Missing Ellen

For a moment my resolve waivers

I am on a precipice being plunged into darkness

By the weight of losing you.

Dull ache and yearning for your return.

Was I a good parent?

Should I have done more?

A flicker of doubt devours me.

 

©Alison Jean Hankinson

This is for d’Verse. Happy sixth birthday. It is Quadrille night and the word we were given was flicker. Ellen is my eldest twin daughter and we left her behind in NZ- very remiss of us. XXX

Water-lilies.

Lilies fragile and fragrant

Nymphs at the water’s edge

We danced daringly amidst the emerald damselflies

Bathed bashfully beneath the Buckwheat moon

Love smouldered and we stole each other’s hearts

Pleading troths of love and intimacy for eternity.

 

©Alison Jean Hankinson.

Photo own- this month’s Buckwheat Moon. Submitted for Toads Tuesday platform.P1050371

Thank you, Ariana Grande

One love

We all stand tall

Young and old united

One voice one song one heart one soul

Love wins.

 

Alison Jean Hankinson

This is my one (oops I didn’t realise it was one and did more the other week…sorry) offering for d’Verse open link night as I would like it to be read.

This is an attempt at a cinquain, inspired by yesterday watching the Ariana Grande “One Love” concert from home. My roots and heritage are from Salford and Manchester and what she did last night was a great gesture of love, compassion and courage especially following the events in London on Saturday evening. The care she demonstrated towards the students of Parrs Wood School Choir was heart-warming. Thank you, Ariana Grande.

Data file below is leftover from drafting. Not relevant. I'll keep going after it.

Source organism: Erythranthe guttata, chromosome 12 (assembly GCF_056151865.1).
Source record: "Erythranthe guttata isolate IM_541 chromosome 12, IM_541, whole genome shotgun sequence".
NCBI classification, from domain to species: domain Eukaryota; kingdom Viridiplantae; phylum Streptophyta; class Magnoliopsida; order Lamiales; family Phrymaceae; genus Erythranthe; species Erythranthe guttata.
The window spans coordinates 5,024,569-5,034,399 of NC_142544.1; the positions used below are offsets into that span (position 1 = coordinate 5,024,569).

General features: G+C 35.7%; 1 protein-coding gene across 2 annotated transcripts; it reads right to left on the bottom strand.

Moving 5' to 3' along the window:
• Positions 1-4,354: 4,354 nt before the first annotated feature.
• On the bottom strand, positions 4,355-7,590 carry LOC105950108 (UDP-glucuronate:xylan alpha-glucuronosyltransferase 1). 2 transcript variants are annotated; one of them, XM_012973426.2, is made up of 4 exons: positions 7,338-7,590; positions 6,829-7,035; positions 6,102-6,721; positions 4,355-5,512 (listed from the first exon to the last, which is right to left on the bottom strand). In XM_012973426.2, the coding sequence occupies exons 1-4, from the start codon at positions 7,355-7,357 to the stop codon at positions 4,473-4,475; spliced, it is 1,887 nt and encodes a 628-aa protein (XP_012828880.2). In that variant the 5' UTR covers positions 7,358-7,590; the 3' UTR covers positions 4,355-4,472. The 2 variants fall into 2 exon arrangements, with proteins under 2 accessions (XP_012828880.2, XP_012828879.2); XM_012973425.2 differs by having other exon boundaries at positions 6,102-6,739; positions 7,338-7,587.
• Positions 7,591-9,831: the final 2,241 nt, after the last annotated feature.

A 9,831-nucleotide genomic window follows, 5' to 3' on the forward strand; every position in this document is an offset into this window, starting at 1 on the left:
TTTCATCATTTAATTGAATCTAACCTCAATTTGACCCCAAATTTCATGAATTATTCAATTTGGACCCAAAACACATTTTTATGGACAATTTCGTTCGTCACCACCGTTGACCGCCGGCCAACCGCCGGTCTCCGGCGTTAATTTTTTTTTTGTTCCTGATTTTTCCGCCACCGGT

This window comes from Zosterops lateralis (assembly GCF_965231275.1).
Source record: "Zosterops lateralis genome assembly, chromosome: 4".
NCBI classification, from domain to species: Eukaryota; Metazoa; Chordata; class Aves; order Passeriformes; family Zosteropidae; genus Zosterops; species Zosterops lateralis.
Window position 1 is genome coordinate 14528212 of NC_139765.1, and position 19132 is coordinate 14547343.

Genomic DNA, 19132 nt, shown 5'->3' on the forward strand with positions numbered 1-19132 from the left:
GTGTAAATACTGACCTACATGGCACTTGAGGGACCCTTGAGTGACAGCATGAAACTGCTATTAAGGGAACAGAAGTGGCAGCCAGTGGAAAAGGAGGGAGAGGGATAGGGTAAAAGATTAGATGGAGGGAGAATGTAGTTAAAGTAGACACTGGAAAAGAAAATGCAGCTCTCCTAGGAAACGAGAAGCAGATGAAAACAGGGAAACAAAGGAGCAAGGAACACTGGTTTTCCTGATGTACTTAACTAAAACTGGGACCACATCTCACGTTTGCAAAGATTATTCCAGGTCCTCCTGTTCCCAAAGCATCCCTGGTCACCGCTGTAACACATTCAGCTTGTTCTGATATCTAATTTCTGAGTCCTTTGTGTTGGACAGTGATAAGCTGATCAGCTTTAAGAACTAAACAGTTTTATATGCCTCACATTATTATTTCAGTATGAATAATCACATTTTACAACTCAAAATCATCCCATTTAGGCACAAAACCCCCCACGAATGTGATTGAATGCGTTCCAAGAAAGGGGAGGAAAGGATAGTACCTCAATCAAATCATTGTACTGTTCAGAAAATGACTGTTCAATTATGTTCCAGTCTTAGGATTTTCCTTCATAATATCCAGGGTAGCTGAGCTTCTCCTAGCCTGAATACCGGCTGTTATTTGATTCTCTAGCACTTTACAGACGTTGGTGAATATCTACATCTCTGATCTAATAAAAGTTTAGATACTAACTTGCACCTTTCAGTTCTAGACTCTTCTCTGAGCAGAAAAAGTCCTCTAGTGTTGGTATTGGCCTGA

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The photo is my own, we went as a family to pay our respects and lay flowers in the week following the tragedy.

Let’s be clear on why we’re here.

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To love unconditionally

To pass the tests

Of time

To be humble

To walk in awe

Of nature

 

To be kind to others

To share our wealth

Whatever that may be-

Humour, love, strength, patience

Words of wisdom

To listen carefully.

 

To be brave

To walk forward into battle

With a steadfast heart

And rising mettle

Knowing that win or lose

We wagered.

 

 

To be wise

Keep calm and peaceful

In the storms that rage inside

And know that tomorrow the skies will clear

And beyond the misty gloom

The rainbows will reappear.

 

Kia Kaha- to be strong

To guard our children fiercely

And cry real tears of sorrow

For all the mothers who have lost their children

And know that every day is long

For someone.

 

Alison Jean Hankinson

For d’Verse poetics, again written this weekend- I was clearly in need of some chicken soup for the soul. I would hope that this is an optimistic poem and a reminder that we are humble and to be cognisant of the battles we are all fighting underneath the surface.

With love.

 

 

 

 

 

Storm clouds gather over Heysham Head.

 

Against the backdrop of the sea

My love for you rises with the tide

No plain nor perfect place I would rather be

With my time-worn soulmate at my side.

 

Sunset over Lakeland Hills

Windmills as far as the eye can see

Hand in hand we walk the sands

No plain nor perfect place I would rather be.